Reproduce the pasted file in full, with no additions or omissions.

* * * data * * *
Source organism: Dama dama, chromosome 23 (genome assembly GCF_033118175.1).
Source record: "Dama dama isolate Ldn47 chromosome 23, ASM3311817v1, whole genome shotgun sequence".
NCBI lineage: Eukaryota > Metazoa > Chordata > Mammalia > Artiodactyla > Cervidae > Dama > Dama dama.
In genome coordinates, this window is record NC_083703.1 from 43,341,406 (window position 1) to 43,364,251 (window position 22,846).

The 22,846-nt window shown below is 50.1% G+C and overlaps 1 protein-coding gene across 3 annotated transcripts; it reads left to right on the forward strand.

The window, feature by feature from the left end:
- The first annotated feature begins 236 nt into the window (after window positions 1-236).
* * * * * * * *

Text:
Source organism: Dama dama, chromosome 23 (genome assembly GCF_033118175.1).
Source record: "Dama dama isolate Ldn47 chromosome 23, ASM3311817v1, whole genome shotgun sequence".
NCBI lineage: Eukaryota > Metazoa > Chordata > Mammalia > Artiodactyla > Cervidae > Dama > Dama dama.
In genome coordinates, this window is record NC_083703.1 from 43,341,406 (window position 1) to 43,364,251 (window position 22,846).

The 22,846-nt window shown below is 50.1% G+C and overlaps 1 protein-coding gene across 3 annotated transcripts; it reads left to right on the forward strand.

The window, feature by feature from the left end:
- The first annotated feature begins 236 nt into the window (after window positions 1-236).